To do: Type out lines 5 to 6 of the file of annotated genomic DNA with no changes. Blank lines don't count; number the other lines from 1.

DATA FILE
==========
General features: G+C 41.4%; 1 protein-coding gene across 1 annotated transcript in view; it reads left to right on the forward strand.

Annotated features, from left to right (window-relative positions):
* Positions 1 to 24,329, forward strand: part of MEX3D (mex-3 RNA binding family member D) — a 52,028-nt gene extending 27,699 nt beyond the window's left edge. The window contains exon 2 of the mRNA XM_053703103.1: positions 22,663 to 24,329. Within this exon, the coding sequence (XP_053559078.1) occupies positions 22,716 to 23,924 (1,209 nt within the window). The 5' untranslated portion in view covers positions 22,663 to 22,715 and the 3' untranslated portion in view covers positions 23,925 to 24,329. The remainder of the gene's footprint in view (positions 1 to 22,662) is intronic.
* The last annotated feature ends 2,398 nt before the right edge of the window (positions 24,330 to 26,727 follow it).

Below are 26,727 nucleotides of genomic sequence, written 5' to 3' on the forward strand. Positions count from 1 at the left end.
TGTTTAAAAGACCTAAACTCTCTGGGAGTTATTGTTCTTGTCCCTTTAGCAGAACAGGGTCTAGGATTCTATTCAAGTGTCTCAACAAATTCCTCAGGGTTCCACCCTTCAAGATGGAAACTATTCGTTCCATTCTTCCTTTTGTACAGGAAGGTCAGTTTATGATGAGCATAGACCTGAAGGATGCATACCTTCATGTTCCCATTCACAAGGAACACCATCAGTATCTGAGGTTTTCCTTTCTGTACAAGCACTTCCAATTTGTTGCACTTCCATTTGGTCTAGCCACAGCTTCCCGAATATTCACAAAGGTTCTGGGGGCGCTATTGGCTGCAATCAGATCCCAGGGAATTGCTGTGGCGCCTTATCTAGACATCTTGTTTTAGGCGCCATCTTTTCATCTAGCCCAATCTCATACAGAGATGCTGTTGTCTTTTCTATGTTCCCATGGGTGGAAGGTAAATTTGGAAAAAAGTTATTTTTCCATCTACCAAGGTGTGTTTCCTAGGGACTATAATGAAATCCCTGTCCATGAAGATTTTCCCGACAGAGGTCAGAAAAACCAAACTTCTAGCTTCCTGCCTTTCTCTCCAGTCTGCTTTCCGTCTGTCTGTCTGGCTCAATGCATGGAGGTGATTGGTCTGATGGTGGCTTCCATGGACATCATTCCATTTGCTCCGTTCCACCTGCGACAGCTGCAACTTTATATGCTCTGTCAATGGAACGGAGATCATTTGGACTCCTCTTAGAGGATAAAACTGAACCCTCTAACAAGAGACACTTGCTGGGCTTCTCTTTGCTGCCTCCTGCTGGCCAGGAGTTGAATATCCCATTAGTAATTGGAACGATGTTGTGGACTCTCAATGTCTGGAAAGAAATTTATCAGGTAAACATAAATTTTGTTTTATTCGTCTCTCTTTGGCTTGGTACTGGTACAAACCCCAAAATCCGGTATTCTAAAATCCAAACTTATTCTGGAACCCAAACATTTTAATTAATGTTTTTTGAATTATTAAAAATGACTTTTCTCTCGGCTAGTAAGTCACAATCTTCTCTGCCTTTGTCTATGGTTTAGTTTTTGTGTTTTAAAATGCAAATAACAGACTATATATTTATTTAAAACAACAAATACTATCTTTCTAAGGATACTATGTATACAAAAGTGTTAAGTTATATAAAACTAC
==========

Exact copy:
Below are 26,727 nucleotides of genomic sequence, written 5' to 3' on the forward strand. Positions count from 1 at the left end.
TGTTTAAAAGACCTAAACTCTCTGGGAGTTATTGTTCTTGTCCCTTTAGCAGAACAGGGTCTAGGATTCTATTCAAGTGTCTCAACAAATTCCTCAGGGTTCCACCCTTCAAGATGGAAACTATTCGTTCCATTCTTCCTTTTGTACAGGAAGGTCAGTTTATGATGAGCATAGACCTGAAGGATGCATACCTTCATGTTCCCATTCACAAGGAACACCATCAGTATCTGAGGTTTTCCTTTCTGTACAAGCACTTCCAATTTGTTGCACTTCCATTTGGTCTAGCCACAGCTTCCCGAATATTCACAAAGGTTCTGGGGGCGCTATTGGCTGCAATCAGATCCCAGGGAATTGCTGTGGCGCCTTATCTAGACATCTTGTTTTAGGCGCCATCTTTTCATCTAGCCCAATCTCATACAGAGATGCTGTTGTCTTTTCTATGTTCCCATGGGTGGAAGGTAAATTTGGAAAAAAGTTATTTTTCCATCTACCAAGGTGTGTTTCCTAGGGACTATAATGAAATCCCTGTCCATGAAGATTTTCCCGACAGAGGTCAGAAAAACCAAACTTCTAGCTTCCTGCCTTTCTCTCCAGTCTGCTTTCCGTCTGTCTGTCTGGCTCAATGCATGGAGGTGATTGGTCTGATGGTGGCTTCCATGGACATCATTCCATTTGCTCCGTTCCACCTGCGACAGCTGCAACTTTATATGCTCTGTCAATGGAACGGAGATCATTTGGACTCCTCTTAGAGGATAAAACTGAACCCTCTAACAAGAGACACTTGCTGGGCTTCTCTTTGCTGCCTCCTGCTGGCCAGGAGTTGAATATCCCATTAGTAATTGGAACGATGTTGTGGACTCTCAATGTCTGGAAAGAAATTTATCAGGTAAACATAAATTTTGTTTTATTCGTCTCTCTTTGGCTTGGTACTGGTACAAACCCCAAAATCCGGTATTCTAAAATCCAAACTTATTCTGGAACCCAAACATTTTAATTAATGTTTTTTGAATTATTAAAAATGACTTTTCTCTCGGCTAGTAAGTCACAATCTTCTCTGCCTTTGTCTATGGTTTAGTTTTTGTGTTTTAAAATGCAAATAACAGACTATATATTTATTTAAAACAACAAATACTATCTTTCTAAGGATACTATGTATACAAAAGTGTTAAGTTATATAAAACTAC